On Wednesday the Supreme Court started proceedings concerning the constitutionality of the phrase “under God” in the Pledge of Allegiance. In Elk Grove Unified School District v. Michael A. Newdow, the Ninth Circuit Court of Appeals agreed with Newdow that the phrase “under God” violates the establishment clause of the First Amendment. The case is centrally important to the constitutional relationship between religion and government, but it may be decided upon quibbles over linguistic minutiae.
For conservative Christian groups, the case is ideal, because Newdow is an ardent atheist and lacked custodial rights over his daughter when he began arguing on her behalf. Solicitor General Theodore Olsen, arguing on the behalf of the school district, has criticized Newdow for having “thrust [his daughter] into the vortex of this constitutional case.” The Court could possibly sidestep the whole issue over a squabble about parental rights; however, this seems unlikely, as Chief Justice Rehnquist recognized that the case’s issues “have nothing to do with domestic relations.
But conservative Christians don’t want Newdow’s case to be heard simply because they believe it will fail; they also see Newdow as the perfect secularist straw man, whose defeat will discredit any claims about the unconstitutionality of religious ceremony in the public sphere. Justice Antonin Scalia (who recused himself from the case after publicly criticizing the Ninth Circuit Court’s decision), a conservative Catholic, speaks for such people, having declared that “government … derives its moral authority from God” and bemoaned that the “tendency of democracy to obscure the divine authority behind government.”
Scalia’s peculiar opinions on popular sovereignty aside, he is not alone in believing that the Pledge should retain a reference to “historically verified foundationalism” (as Scalia puts it). A recent AP poll found that more than nine in 10 Americans favor keeping the phrase “under God” even if it raises questions of constitutionality.
Civil libertarians believe that the mention of a deity in any governmental capacity violates the establishment clause (“Congress shall make no law respecting an establishment of religion”). Newdow contends that the phrase is unconstitutional. “It’s indoctrinating children … the government is supposed to stay out of religion,” Newdow told the Court yesterday.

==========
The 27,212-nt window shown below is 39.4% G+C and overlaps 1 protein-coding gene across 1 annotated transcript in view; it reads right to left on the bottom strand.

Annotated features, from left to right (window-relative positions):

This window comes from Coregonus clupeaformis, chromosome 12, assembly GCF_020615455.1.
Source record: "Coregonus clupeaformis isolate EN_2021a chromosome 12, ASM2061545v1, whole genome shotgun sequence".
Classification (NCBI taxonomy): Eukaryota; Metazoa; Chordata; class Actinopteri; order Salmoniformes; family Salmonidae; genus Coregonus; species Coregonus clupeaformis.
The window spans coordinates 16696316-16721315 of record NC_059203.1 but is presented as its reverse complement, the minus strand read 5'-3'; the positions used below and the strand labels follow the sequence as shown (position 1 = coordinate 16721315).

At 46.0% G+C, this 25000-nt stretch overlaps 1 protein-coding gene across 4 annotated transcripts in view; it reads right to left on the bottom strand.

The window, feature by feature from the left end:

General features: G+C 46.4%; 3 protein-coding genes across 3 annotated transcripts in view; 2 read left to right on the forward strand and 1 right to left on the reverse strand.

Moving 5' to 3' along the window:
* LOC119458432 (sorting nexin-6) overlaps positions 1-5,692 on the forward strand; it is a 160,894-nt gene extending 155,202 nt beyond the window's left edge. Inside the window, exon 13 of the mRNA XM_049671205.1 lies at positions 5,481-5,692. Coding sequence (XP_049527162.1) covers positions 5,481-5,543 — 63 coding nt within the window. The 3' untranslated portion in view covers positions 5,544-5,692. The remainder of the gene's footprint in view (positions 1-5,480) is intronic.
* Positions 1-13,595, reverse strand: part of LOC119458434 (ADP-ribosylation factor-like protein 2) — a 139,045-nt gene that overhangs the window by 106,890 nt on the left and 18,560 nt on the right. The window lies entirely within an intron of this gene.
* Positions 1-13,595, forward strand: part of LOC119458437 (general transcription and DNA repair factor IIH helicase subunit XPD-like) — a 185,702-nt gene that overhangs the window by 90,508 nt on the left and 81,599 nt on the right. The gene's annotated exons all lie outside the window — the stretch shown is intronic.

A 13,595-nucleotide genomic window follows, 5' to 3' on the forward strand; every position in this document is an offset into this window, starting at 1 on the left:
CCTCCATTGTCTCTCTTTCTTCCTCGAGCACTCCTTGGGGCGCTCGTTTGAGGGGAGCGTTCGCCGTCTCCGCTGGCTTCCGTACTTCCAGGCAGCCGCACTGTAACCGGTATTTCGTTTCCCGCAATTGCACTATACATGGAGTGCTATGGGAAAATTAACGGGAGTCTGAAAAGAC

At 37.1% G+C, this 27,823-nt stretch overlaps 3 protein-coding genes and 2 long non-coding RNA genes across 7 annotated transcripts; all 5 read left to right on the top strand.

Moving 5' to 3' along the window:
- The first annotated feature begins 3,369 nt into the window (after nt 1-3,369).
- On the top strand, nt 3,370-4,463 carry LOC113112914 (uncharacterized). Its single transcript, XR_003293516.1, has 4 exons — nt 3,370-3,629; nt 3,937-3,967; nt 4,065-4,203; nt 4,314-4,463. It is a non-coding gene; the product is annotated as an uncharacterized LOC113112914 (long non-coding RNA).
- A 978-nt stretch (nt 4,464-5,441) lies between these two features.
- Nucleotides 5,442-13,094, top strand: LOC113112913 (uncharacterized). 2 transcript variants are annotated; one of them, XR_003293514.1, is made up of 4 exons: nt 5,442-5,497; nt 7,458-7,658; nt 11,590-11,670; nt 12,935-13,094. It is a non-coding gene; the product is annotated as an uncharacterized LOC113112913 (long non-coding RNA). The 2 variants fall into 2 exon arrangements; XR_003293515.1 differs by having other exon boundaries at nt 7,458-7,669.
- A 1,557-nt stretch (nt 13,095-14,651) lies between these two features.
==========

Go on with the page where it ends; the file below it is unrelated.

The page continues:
On the face of it, it should seem obvious that including God in the Pledge is a governmental attempt at establishment of the kind prohibited by the First Amendment. But the Court’s previous decisions on the issue make matters murkier.
The 1940 Gobitis decision (written before the inclusion in 1954 of the phrase “under God” in the Pledge, a statement of national unity written by the 19th-century socialist educator Francis Bellamy) ruled that state laws requiring citizens to salute the flag and recite the Pledge were not unconstitutional. Justice Felix Frankfurter argued for national unity: “The ultimate foundation of a free society is the binding tie of cohesive sentiment.” But three years later, the 8-1 Barnette decision struck down compulsory salutation and recitation laws, with Justice Robert Jackson’s famous lines that “no official, high or petty, can prescribe what shall be orthodox in politics, nationalism, religion … or force citizens to confess by word or act their faith therein.”
Thus, no student can be forced to recite the Pledge, but after Barnette, supporters of religious expression in public life have argued that a phrase so generic as “under God” is merely “ceremonially deistic,” to use Justice William Brennan’s unfortunate term. Because the Pledge’s “God” is blandly nondenominational, we should therefore be assured that the government is not seeking to force particular articles of faith down our throats.
But the creation of an American national church or national principles of faith have never been a serious danger, and it is the not the main issue in the Constitutional jurisprudence related to the Pledge. The real risk is the gradual encroachment of religion into public affairs, and while the Pledge itself is hardly a great danger to the republic, the semantic shell game of “ceremonial deism” is hardly an adequate protection against the possibility of the government favoring a particular form of religious expression against another.
The principle of the separation of church and state — an interpretation of the First Amendment’s establishment clause that has been with us for two hundred years — does not compel citizens to relinquish their faith. Nor is it a tool of “secularists” who would seek to create a national non-religion, as some conservative activists claim.
Rather, the secular state — in which religion and government are separate — is the best means for protecting religious freedom in a democratic and religiously varied society. To uphold that principle, the Court’s ruling — even if it retains the words “under God,” as seems likely — must state in no uncertain terms that the government can neither establish religious belief nor favor the tenets or expression of one form of religious belief over another.
Rob Hunter, Badger Herald, University of Wisconsin